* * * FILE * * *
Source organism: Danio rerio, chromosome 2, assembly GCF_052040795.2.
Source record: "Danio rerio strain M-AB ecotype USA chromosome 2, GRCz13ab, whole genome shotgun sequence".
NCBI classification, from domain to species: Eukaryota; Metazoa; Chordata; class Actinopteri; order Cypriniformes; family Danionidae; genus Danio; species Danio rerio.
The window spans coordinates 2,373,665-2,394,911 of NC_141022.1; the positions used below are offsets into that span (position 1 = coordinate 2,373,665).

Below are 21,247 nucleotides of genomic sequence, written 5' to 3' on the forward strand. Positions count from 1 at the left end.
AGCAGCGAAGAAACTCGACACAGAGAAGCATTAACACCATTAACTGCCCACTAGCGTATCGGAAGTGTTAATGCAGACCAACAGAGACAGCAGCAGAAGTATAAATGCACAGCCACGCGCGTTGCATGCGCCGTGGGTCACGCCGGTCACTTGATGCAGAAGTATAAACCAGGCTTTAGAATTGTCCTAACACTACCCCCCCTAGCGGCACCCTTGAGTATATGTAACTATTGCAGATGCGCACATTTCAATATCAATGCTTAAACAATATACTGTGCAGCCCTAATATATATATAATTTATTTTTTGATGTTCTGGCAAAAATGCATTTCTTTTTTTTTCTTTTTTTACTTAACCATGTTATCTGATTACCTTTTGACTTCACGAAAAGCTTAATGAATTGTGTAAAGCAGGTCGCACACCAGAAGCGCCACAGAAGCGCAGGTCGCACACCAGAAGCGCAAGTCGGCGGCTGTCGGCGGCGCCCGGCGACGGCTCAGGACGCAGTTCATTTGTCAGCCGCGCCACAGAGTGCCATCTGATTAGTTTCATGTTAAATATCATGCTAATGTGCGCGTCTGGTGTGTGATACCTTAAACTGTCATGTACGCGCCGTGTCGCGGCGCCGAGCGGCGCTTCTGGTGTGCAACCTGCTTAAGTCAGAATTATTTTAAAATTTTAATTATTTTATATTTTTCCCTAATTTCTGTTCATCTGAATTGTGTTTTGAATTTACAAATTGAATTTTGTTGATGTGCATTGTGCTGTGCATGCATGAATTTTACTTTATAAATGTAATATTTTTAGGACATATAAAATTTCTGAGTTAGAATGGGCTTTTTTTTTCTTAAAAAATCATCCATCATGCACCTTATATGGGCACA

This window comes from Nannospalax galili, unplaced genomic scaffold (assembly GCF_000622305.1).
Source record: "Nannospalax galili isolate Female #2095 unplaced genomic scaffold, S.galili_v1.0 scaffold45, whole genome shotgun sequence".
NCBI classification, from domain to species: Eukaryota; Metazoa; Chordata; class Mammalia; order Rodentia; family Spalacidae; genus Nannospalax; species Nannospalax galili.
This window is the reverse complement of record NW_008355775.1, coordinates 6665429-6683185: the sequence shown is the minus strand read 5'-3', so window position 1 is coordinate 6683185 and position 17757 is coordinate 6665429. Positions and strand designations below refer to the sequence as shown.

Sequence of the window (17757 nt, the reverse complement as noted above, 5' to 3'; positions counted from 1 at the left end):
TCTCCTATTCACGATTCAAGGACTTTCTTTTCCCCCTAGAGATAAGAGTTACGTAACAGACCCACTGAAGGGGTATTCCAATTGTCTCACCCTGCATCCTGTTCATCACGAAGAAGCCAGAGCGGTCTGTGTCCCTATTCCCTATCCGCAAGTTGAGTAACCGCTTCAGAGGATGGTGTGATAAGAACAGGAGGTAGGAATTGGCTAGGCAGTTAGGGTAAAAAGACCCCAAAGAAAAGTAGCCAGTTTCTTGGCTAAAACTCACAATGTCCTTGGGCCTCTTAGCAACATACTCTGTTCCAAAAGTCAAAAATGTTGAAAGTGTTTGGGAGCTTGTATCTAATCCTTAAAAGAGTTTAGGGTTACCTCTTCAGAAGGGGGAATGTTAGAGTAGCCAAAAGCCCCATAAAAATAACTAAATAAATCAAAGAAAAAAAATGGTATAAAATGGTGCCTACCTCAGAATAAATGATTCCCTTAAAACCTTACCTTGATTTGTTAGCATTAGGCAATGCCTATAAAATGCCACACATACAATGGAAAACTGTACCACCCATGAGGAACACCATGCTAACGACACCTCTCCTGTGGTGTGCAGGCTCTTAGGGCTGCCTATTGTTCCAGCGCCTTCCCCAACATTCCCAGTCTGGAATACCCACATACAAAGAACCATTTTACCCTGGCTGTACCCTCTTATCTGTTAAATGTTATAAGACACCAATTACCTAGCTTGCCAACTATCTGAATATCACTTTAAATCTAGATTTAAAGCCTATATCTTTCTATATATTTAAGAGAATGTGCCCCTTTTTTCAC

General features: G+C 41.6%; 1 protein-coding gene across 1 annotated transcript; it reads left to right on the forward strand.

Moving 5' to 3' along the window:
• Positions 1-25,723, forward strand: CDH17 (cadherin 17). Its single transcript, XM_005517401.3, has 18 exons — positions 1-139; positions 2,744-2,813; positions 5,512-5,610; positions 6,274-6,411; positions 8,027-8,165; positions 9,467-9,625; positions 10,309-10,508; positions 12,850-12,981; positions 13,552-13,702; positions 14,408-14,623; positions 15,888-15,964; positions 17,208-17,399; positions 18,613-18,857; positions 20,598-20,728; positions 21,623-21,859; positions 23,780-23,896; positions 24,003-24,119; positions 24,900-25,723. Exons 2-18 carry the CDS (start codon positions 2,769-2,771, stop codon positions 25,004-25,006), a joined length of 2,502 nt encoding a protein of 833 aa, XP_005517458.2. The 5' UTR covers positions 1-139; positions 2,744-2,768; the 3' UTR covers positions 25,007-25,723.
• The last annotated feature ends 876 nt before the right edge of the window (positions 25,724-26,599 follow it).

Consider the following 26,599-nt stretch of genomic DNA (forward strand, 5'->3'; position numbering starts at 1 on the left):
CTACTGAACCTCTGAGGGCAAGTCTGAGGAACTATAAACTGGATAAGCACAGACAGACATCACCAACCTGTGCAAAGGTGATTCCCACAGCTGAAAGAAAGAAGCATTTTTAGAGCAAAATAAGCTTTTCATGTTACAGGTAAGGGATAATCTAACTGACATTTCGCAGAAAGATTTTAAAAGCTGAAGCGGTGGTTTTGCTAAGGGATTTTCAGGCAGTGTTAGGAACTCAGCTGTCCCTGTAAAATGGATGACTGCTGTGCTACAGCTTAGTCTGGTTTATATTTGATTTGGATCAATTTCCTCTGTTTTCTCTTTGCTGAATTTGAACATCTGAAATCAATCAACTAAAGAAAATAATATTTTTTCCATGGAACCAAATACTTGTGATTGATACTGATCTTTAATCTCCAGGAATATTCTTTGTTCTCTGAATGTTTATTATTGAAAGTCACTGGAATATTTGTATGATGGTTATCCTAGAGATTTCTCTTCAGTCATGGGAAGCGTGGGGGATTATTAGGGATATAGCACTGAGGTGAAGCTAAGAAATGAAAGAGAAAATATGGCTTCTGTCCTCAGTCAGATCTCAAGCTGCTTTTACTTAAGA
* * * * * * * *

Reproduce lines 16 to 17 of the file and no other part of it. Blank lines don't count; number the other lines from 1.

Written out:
• The last annotated feature ends 876 nt before the right edge of the window (positions 25,724-26,599 follow it).

Consider the following 26,599-nt stretch of genomic DNA (forward strand, 5'->3'; position numbering starts at 1 on the left):